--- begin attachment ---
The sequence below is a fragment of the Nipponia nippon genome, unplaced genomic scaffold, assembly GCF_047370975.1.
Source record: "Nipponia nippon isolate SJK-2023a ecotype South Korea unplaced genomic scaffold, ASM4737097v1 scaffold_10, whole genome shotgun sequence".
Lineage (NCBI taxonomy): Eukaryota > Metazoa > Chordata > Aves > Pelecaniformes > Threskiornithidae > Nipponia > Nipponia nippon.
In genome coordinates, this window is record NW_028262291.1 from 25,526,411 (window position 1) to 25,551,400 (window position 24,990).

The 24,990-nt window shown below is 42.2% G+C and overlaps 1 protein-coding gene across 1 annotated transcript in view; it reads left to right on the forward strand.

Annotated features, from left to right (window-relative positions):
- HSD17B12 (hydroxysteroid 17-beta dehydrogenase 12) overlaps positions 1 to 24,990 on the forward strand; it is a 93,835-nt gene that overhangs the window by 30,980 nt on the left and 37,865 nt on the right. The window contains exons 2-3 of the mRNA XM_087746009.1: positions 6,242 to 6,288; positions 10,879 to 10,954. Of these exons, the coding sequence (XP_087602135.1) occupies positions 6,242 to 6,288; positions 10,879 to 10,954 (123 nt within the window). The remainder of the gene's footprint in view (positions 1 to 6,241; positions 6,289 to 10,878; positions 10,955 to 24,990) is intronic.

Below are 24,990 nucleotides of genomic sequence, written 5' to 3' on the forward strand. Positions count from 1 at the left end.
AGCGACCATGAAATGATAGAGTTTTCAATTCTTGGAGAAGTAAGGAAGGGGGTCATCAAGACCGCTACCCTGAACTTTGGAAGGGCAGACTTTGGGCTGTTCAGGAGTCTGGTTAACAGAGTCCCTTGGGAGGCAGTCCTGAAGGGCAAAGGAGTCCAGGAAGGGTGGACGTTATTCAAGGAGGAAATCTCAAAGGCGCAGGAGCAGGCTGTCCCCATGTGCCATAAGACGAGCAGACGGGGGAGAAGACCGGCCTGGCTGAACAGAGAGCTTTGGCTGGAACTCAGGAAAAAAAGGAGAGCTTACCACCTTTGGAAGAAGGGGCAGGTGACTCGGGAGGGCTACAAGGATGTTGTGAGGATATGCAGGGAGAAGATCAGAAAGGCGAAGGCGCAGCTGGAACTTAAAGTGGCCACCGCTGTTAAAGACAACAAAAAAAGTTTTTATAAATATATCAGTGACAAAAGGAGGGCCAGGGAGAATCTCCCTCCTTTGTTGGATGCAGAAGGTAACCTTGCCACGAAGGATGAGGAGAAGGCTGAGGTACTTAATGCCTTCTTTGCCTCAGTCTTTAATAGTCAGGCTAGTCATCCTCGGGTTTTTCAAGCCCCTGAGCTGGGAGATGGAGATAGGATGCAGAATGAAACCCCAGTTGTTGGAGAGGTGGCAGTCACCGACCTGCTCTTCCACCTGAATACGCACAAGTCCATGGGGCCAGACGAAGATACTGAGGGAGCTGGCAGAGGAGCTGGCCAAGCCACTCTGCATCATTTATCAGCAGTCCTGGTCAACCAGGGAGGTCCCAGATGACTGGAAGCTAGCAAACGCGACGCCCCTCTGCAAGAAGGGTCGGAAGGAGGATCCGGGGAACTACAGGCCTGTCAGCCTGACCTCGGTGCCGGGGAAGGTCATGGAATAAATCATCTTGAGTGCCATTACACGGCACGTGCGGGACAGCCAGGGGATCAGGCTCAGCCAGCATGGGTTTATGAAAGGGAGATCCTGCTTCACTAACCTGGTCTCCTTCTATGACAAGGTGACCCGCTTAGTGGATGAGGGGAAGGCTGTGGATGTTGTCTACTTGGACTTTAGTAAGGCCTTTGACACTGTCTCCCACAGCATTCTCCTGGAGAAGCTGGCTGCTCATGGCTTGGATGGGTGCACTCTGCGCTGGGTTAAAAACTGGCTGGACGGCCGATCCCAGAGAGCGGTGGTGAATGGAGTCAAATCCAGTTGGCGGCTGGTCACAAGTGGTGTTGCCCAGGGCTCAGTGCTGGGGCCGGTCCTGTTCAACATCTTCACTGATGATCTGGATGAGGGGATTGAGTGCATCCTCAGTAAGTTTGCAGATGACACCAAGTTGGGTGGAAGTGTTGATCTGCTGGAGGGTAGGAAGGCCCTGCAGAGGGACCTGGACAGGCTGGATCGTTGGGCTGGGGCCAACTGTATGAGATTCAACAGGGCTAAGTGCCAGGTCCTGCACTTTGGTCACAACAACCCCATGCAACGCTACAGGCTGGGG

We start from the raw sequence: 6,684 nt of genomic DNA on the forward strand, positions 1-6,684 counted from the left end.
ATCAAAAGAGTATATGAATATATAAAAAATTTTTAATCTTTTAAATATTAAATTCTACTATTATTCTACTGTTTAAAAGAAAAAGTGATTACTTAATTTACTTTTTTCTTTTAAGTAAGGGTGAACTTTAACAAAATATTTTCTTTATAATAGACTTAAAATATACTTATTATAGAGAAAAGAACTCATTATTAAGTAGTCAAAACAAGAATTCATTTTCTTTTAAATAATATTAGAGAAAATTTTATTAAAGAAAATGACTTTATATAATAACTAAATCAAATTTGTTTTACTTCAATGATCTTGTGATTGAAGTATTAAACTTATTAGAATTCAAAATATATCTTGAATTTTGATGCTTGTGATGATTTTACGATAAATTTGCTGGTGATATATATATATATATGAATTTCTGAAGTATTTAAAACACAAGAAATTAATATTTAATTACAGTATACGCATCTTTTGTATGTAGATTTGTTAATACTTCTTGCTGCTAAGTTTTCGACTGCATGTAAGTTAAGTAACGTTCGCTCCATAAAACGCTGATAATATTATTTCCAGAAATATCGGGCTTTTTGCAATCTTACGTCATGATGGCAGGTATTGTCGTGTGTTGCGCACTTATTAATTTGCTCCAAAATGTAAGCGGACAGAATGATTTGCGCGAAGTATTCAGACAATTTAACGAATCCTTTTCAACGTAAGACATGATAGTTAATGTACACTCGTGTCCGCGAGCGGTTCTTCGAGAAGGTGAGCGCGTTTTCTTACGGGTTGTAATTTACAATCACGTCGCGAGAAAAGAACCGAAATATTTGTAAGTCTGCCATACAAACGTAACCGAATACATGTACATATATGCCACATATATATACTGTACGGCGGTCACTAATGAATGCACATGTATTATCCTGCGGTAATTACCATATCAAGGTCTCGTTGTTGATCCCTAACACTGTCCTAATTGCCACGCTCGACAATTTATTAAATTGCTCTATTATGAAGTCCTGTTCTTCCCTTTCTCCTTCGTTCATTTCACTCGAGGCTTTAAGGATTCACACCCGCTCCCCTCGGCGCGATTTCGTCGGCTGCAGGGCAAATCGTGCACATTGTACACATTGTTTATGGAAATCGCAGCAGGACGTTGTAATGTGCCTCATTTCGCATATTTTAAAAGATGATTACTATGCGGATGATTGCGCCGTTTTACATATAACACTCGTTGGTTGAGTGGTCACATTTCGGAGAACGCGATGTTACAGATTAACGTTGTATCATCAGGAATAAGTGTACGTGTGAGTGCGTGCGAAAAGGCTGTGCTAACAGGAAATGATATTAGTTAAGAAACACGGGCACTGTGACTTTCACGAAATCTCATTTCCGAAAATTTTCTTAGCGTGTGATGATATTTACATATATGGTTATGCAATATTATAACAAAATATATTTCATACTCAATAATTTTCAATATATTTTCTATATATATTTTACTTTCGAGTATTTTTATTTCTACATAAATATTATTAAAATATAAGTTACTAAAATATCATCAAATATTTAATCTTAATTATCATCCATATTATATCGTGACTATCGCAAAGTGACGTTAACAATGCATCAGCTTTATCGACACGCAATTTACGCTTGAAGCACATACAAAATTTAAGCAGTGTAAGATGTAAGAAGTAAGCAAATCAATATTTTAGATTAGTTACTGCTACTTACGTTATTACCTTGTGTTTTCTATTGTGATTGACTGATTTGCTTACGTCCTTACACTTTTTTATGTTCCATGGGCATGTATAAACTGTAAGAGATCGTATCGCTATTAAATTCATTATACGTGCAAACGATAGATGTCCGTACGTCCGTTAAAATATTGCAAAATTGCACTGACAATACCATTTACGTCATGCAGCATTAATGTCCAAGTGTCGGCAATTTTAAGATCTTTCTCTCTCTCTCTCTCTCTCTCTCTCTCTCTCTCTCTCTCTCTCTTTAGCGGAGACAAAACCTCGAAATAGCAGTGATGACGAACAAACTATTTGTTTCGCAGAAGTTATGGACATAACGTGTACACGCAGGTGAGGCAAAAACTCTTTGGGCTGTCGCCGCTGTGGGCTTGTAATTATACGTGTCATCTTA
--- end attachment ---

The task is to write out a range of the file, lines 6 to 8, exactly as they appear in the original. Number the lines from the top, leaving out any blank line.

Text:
Annotated features, from left to right (window-relative positions):
- HSD17B12 (hydroxysteroid 17-beta dehydrogenase 12) overlaps positions 1 to 24,990 on the forward strand; it is a 93,835-nt gene that overhangs the window by 30,980 nt on the left and 37,865 nt on the right. The window contains exons 2-3 of the mRNA XM_087746009.1: positions 6,242 to 6,288; positions 10,879 to 10,954. Of these exons, the coding sequence (XP_087602135.1) occupies positions 6,242 to 6,288; positions 10,879 to 10,954 (123 nt within the window). The remainder of the gene's footprint in view (positions 1 to 6,241; positions 6,289 to 10,878; positions 10,955 to 24,990) is intronic.

Below are 24,990 nucleotides of genomic sequence, written 5' to 3' on the forward strand. Positions count from 1 at the left end.